Despite the fact that the Supreme Leader does not oppose the government’s actions, one cannot underestimate the ability of conservatives who have the power to curb and possibly abort Rouhani’s rapprochement policy. They have a strong grip on the country and have the instruments of power, including their strong presence in the Shura Council. They can withdraw confidence from the foreign minister or any minister in the government, and can approve new laws and force the government to implement them. For example, some MPs began to prepare a draft resolution to increase uranium enrichment by sixty per cent. If this resolution is voted upon, the Geneva Accord and any unexpected conciliatory Iranian approach toward the United States would be undermined. They repeatedly cite the Leader, claiming he does not trust America, and that he is not optimistic about the course of nuclear negotiations. Iranian society between living concerns and openness The election of Rouhani ended a crisis that Iran had faced since the 2009 protests. With Rouhani as president, Iranian citizens’ expectations of an end to their economic woes have increased. This has become the basic requirement of all Iranians, irrespective of how it might be achieved. After Rouhani’s return from the UN General Assembly and after receiving severe criticism, he spoke of a poll to gauge the opinion of Iranians regarding reshaping their country's relations with the United States. Soon thereafter, a presidential spokesperson announced that the result of the opinion poll revealed that eighty per cent of those who participated agreed to change the course of Iranian-American relations, and twenty per cent did not want to develop relations, but wanted to end use of the slogan ‘Death to America’ on formal occasions and Friday sermons. Meanwhile, another twenty per cent rejected the development of bilateral relations, and insisted that the slogan ‘Death to America’ continues to be used.[26] Despite the lack of recognition of the results of the poll, which was considered informal, it is possible at least to classify the Iranian street as pros and cons in all cases. Iranians, as mentioned earlier, want a sound economic system following their suffering under the sanctions which have had deleterious effects on them.[27] Despite the stances of those who oppose rapprochement with the USA and support the idea of a resistance economy, or those who support convergence and believe that openness to the world and a resolution to the main problems with the USA will lead to a better economy and end sanctions, the economy is the decisive factor for all. It concerns the Iranian citizen who is fanatically nationalist, and will not agree to make a fateful concession that will affect their sovereignty. Important for them in terms of foreign policy are those issues that affect their day-to-day living. The Iranian citizen agrees with the politicians, in some way, that the USA was the cause of the imposition of the embargo, and the isolation and demonisation on the international stage. But there is a difference between Iranians regarding the type of confrontation, and the method of reviewing their country’s foreign policy. Some Iranians who support convergence feel it should be on the basis of two peers, and all of them agree that it would help Iran in openness towards the outside world and settling many of their country’s issues. They believe that if reasons for enmity disappear, there should be no enmity. Among these groups are young people in major cities, businesspeople, industrialists and traders who have been influenced by sanctions and the currency devaluation. Those who reject convergence and even the removal of the slogan ‘Death to America’ from the public lexicon, mostly live in rural areas and villages. They constitute the main base for recruitment of the Basij militias and the students of seminaries. All of them cling to the view that America is the historical enemy of Iran, which supported the Shah who was overthrown by the Islamic revolution, and is an ally of Israel and other enemies of Iran. Summary Various active parties in the Iranian political arena agree that the USA followed hostile policies towards Tehran, and was the reason for the mobilisation of international pressure against it over the past decades. Differences of opinion about the Iranian-American convergence between political groups in Iran represents an articulation of positions in a manner that will maintain the political balance in the country regarding a strategic and almost doctrinal issue that concerns the Islamic Revolution. Although each party is firmly committed to its position, this articulation and these differences indicate that Iran stands waiting at this stage, and is testing the intentions of the West, and awaits the removal of ambiguity regarding certain regional realities and future developments. It is certain that, for the first time, there is something approximating an Iranian internal consensus, regarding the review of relations with neighbouring countries, the West and the USA. The vigilance of all Iranian parties regarding the approach of the dialogue and rapprochement with the USA will remain, in the coming period, the main issue. It is also clear that the compromise approach approved by the Supreme Leader is convenient to everyone to deal with the requirements of this matter in the current stage, because it is not in the interests of any party to increase internal tensions. The results of the negotiations on the final nuclear deal between Iran and the major powers will have the decisive word in the internal equation of Iran. If the government achieves success and resolves the nuclear issue, and succeeds in significantly easing sanctions, the reconciliatory and moderate approach will be enhanced and will gain further public support. If, however, Washington does not respond quickly to Rouhani’s openness, it will negatively affect his legitimacy and strengthen his opponents’ argument. The Supreme Leader may then withdraw support for Rouhani’s government if Rouhani goes too far in his openness to the USA and the West, without Khamenei’s consent. However, most Iranian analysts believe such a struggle is unlikely because Rouhani is a son of the regime, and because everyone is keen to find internal consensual formulas, and prevent unproductive conflicts about the subject of rapprochement. ⃰Farah Al Zaman Abu Shuair is a researcher specialised in Iranian Affairs Endnotes: [1] ‘Khamenei: This is the time for “flexibility of the brave”’, Khudnevis, September 2014, [2] ‘Statements at the meeting of Azerbaijani people’, Official website of the Supreme Leader, Ali Khamenei, 17 February 2014, [3] ‘Why no talks with America and absolutely no relations’, Motalefe Party website, 7 April 2013, [4] ‘Ayatollah Khamenei’s remarks about the relationship with America’, Zohur, 5 October 2013, [5] ‘Address before officers and commanders of the Air Force’, Khamenei’s website, 8 February 2014, [6] ‘Rafsanjani: Imam agreed to remove “Death to America”’, Bultan News, 29 September 2013, [7]  ‘Kayhan criticises Rafsanjani’s removal of the slogan “Death to America”’, Khabar online, 16 May 2013, [8]              ‘Does Hashemi Rafsanjani support negotiations with America? Rafsanjani is the confidante of the Imam and second to him’, Entekhab, 16 May 2013, [9] ‘Rafsanjani’s strange statements about negotiations and relations with America’, Fars News Agency, 3 April 2012, [10] ‘Rouhani: We do not want to stay angry at America until Judgement Day’, Fararu, 1 May 2013, [11]  Rouhani H. ‘Why Iran seeks constructive engagement’, Washington Post, 20 September 2013, [12] ‘Rouhani: Three decades of enmity with America can be transformed into friendship’, Khabar online, 23 January 2014, [13] ‘Achievements of Geneva talks and response from the Supreme Leader’, Tabnak, 28 November 2013, [14] Rouhani wrote, ‘Three months ago, my platform of “prudence and hope” gained a broad, popular mandate. Iranians embraced my approach to domestic and international affairs because they saw it as long overdue. I’m committed to fulfilling my promises to my people, including my pledge to engage in constructive interaction with the world.’ See Rouhani H. ‘Why Iran seeks constructive engagement’, Washington Post, 20 September 2013, [15] ‘Major change in the views of conservatives and reformists on relations with America’, Namehnews, 25 January 2014, [16] Kwakibian M. ‘It is possible to formulate relations with America during six months’, Iran Diplomacy, 24 April 2013, [17] Hafezi P. ‘Iranian President Hassan Rouhani’s focus on foreign affairs attracts criticism at home’, The Independent, 22 January 2014, [18] ‘Khatami’s comments about negotiations with America’, Rooyesh news, 26 June 2013, [19] ‘Gharavi: Look to marjas and hawza clerics on whether relations with America are in line with the Supreme Leader’s opinion’, Namehnews, 18 October 2013, [20] ‘Jaafari talks about Rouhani and Obama’, Farhang News, 30 September 2013, [21] ‘Jaafari: Basij officials’ gathering’, Fars News Agency, 19 February 2014, [22] ‘Jaafari’s conditions for relations with America’, Qanoon, 12 December 2013, [23]  ‘It is not necessary for the Revolutionary Guards to be active in politics’, Melimazhabi, 17 September 2013, [24] ‘Continued criticism from some conservatives on the eve of the Geneva nuclear accord’, radiofarda, 18 January 2014, [25] ‘Major change in the views of conservatives and reformists on relations with America’, Namehnews, 25 January 2014, [26] ‘Eighty per cent agreed to restore relations with America and remove “Death to America”’, Bist, 18 October 2013, [27] ‘Do people want to reduce prices or have relations with America?’ Jahan news, 21 October 2013,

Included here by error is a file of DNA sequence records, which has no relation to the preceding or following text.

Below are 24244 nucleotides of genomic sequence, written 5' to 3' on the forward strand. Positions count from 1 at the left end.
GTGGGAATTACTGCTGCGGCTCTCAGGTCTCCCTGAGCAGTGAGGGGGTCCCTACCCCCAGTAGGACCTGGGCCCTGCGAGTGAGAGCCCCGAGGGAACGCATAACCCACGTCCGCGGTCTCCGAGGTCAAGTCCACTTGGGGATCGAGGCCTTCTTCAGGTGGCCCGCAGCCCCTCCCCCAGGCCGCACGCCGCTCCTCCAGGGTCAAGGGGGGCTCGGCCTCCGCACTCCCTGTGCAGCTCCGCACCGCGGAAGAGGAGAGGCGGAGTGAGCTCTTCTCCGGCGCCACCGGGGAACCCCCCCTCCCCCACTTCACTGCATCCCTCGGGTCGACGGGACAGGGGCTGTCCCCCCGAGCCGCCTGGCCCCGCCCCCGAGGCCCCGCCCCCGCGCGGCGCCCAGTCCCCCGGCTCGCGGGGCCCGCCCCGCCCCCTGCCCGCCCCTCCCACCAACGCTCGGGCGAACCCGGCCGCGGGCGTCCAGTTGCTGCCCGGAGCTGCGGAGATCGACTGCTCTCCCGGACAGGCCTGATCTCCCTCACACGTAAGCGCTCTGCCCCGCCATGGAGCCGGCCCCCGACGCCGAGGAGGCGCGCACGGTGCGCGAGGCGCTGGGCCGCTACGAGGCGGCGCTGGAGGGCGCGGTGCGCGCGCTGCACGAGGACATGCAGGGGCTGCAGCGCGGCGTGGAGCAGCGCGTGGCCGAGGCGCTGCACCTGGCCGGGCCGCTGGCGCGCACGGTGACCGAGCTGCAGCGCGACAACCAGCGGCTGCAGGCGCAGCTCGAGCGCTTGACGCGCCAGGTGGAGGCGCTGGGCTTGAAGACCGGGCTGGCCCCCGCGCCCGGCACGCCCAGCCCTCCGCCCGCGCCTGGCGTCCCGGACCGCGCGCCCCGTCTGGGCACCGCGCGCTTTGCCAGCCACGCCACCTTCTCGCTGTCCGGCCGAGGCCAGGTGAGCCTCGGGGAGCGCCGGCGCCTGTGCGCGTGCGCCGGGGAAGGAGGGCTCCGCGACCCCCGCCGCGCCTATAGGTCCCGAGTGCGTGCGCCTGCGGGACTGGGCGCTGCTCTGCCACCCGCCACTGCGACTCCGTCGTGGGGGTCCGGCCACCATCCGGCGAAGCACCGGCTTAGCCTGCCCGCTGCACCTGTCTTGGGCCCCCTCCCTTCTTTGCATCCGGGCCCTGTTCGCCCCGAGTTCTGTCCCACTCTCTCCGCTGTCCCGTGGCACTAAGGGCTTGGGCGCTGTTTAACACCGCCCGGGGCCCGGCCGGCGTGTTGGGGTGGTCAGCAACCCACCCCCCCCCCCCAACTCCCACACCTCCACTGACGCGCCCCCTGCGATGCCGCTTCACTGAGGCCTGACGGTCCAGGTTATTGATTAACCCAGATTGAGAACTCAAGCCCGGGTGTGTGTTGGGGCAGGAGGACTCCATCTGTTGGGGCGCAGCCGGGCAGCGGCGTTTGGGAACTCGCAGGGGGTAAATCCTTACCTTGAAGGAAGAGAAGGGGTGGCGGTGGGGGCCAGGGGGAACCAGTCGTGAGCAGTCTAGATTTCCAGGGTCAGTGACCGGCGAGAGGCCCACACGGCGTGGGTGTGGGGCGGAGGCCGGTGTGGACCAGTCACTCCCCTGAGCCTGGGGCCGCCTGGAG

Last modified on Wednesday, 18 February 2015 16:15